Hermès also places limits on how many Birkin bags a client can purchase per year. This dedication to preserving the exclusivity of the bag has certainly paid off, and the disparity in demand and access has created a thriving resale market.

A 2017 study revealed that the value of Hermès Birkin bags has increased 500% in the last 35 years, an increase of 14% per year. One of the most coveted models comes from Hermès’ Himalaya collection, which comes in three sizes. Often referred to as the holy grail of handbags, the white Himalaya Birkin bag features 18-karat white gold hardware and more than 200 diamonds. The 35-centimeter model in particular is very rare and has sold at record prices year after year. Most recently in 2019, it sold for over half a million dollars. Professional sports betting consultant David Oancea, also known as Vegas Dave, made the record-breaking purchase.

David Oancea: The reason I bought the Birkin bag is I love breaking records. I broke all the sports betting records, I wanted to break the most-expensive-bag record. I’m all about raising the bar. Also, it’s about supply and demand. The only other one in the world is by Steve Harvey’s wife, so there’s only two in the world. Not even Kim Kardashian has this, so I actually bought it for content, believe it or not, so I could take videos with it, pictures of it, getting people to talk about me.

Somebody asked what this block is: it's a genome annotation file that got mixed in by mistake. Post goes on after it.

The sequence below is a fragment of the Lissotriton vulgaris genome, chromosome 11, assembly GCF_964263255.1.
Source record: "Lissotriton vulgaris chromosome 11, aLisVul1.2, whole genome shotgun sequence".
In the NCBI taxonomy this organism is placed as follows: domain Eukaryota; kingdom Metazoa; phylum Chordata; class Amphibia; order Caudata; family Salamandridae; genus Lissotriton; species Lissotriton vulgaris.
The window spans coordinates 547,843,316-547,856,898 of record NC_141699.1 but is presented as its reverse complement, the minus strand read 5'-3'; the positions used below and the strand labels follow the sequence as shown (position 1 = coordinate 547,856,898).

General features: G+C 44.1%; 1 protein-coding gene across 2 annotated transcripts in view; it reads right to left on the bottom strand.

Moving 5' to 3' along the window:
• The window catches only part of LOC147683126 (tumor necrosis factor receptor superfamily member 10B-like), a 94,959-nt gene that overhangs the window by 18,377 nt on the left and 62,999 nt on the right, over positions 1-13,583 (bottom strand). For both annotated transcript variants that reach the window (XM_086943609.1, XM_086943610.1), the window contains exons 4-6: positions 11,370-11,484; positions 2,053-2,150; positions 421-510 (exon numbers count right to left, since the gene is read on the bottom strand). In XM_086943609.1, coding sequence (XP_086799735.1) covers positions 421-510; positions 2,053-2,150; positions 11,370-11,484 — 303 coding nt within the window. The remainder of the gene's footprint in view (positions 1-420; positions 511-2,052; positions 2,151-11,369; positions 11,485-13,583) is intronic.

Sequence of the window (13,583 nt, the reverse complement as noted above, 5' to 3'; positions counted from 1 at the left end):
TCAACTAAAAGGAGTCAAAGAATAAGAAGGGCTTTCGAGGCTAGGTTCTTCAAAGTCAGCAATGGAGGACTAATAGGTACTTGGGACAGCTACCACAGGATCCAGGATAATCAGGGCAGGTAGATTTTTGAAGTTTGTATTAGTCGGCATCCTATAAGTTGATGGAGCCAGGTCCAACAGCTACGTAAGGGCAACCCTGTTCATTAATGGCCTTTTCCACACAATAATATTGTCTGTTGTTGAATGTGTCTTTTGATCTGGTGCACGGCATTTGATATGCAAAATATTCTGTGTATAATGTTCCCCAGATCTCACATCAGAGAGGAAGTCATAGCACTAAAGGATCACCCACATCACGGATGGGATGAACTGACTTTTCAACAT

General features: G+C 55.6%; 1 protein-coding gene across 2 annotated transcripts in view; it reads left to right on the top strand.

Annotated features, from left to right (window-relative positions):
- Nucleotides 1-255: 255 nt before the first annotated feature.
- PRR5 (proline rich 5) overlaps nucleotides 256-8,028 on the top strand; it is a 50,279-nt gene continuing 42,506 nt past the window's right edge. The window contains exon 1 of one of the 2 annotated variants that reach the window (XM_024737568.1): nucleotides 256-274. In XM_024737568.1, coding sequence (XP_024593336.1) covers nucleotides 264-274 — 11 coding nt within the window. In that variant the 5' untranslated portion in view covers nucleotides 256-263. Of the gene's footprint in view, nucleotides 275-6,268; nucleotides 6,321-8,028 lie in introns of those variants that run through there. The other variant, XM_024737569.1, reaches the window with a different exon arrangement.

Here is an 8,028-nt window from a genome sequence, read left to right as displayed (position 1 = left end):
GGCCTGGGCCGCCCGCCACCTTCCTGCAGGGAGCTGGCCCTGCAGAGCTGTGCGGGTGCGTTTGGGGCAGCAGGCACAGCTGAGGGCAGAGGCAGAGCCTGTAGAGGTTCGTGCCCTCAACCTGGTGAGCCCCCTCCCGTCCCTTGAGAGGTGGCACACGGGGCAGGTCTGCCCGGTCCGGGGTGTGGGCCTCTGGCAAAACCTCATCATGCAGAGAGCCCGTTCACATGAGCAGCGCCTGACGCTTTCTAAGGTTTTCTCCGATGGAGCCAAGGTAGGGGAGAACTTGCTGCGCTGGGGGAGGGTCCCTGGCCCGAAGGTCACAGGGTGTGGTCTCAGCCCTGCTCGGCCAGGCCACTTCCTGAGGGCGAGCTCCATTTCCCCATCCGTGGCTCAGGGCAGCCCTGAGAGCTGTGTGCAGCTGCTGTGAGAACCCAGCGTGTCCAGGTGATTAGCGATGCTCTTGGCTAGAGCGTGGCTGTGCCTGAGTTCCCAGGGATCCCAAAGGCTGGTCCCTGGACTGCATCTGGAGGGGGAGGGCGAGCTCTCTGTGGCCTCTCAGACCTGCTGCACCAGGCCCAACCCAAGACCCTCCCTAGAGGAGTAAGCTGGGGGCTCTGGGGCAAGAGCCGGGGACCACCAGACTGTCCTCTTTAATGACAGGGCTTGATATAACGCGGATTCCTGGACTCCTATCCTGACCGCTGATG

Narrator: The record-breaking sale actually took place over social media.

Oancea: Sale was pretty easy. I posted on social media, I have about a million followers, that I’m looking for a bag. This lady hit me up, Privé Porter. She messaged me, said she’d get me the bag. I realized it was the most expensive bag. She said it would break the record. And this is for sure the record, $500,000?

– Absolutely, most expensive bag ever sold.

Oancea: We closed this deal in about three to four days, really, really fast. I actually do use the bag. Most people think I’m crazy. They put it away like in a safe, and they never touch it again. I’ve taken it out twice, once to a night club in Vegas as a great piece of content. It’s definitely worth the cost ’cause you could offer me a million dollars cash, and I wouldn’t sell it. My asking price is $2 million. If not, I’ll just keep the d— thing.

Narrator: It’s also made with white or albino crocodile skin, which is extremely rare. The costly skin is painstakingly dyed to emulate the snowy appearance of the Himalayan mountains.